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Source:

Nursing2015

August 2006, Volume 36 Number 8 , p 14 - 15

Author

  • SHANNON ORIOLA RN, CIC, COHN

Abstract


ORIOLA, SHANNON RN, CIC, COHN

Figure. C. difficile bacteria forming spores on a stainless-steel surface

FOR YEARS Clostridium difficile infection, which is often associated with antibiotic therapy, has been a common cause of health-care-associated diarrhea, particularly in elderly patients and long-term-care residents. Now a new, virulent strain of C. difficile – associated disease has emerged in the United States and Canada. Unlike the more familiar variety, it's not always associated with antibiotic use and may strike otherwise-healthy people in the community. This new C. difficile strain also produces more toxins and may be more resistant to fluoroquinolone antibiotics.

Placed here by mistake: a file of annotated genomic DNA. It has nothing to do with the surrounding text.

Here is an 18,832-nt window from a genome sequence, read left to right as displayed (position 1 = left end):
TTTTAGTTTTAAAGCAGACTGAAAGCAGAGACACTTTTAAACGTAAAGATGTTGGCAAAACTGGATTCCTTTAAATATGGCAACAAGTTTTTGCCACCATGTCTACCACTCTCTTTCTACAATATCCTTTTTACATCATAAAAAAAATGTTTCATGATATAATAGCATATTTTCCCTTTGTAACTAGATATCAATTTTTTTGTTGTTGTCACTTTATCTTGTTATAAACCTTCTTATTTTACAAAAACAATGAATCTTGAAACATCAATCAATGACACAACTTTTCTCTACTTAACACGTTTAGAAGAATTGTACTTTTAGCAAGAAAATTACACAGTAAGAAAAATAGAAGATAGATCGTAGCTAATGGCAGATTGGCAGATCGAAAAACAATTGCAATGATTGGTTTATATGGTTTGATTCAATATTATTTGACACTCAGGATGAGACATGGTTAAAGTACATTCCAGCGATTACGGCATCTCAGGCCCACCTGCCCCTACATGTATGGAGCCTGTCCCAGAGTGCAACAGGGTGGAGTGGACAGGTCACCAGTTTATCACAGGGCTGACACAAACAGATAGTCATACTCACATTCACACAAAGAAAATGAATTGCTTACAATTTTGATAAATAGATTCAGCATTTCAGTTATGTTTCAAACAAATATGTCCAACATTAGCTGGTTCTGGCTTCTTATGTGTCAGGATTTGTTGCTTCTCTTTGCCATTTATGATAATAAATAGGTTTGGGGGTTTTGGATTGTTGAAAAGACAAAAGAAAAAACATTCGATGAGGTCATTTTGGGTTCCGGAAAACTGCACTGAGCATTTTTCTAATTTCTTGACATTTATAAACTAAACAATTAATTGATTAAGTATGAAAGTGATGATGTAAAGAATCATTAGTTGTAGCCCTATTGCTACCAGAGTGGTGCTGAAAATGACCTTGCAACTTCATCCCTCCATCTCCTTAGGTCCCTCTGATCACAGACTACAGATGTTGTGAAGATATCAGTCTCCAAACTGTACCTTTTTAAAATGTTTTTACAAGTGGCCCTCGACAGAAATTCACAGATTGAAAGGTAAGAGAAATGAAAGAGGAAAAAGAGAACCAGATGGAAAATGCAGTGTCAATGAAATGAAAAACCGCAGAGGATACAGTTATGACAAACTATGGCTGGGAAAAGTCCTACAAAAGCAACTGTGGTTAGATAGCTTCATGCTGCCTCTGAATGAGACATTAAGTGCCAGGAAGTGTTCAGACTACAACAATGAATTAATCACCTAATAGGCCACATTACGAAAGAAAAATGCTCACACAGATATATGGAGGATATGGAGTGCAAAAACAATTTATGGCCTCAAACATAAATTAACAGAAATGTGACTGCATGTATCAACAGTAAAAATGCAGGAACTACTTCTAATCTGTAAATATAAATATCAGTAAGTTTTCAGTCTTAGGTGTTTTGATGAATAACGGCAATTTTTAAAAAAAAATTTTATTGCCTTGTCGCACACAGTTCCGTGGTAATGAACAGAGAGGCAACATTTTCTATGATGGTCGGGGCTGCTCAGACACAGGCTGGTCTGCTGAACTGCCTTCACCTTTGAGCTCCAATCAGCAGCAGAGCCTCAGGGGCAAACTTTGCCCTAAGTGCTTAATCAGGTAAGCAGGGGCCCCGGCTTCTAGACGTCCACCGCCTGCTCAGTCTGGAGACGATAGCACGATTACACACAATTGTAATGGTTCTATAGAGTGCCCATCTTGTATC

In December 2005, the Centers for Disease Control and Prevention (CDC) published a report on severe C. difficile –associated disease (CDAD) in previously healthy people living in the community, including peripartum women. The report highlighted two patients—a pregnant woman ...

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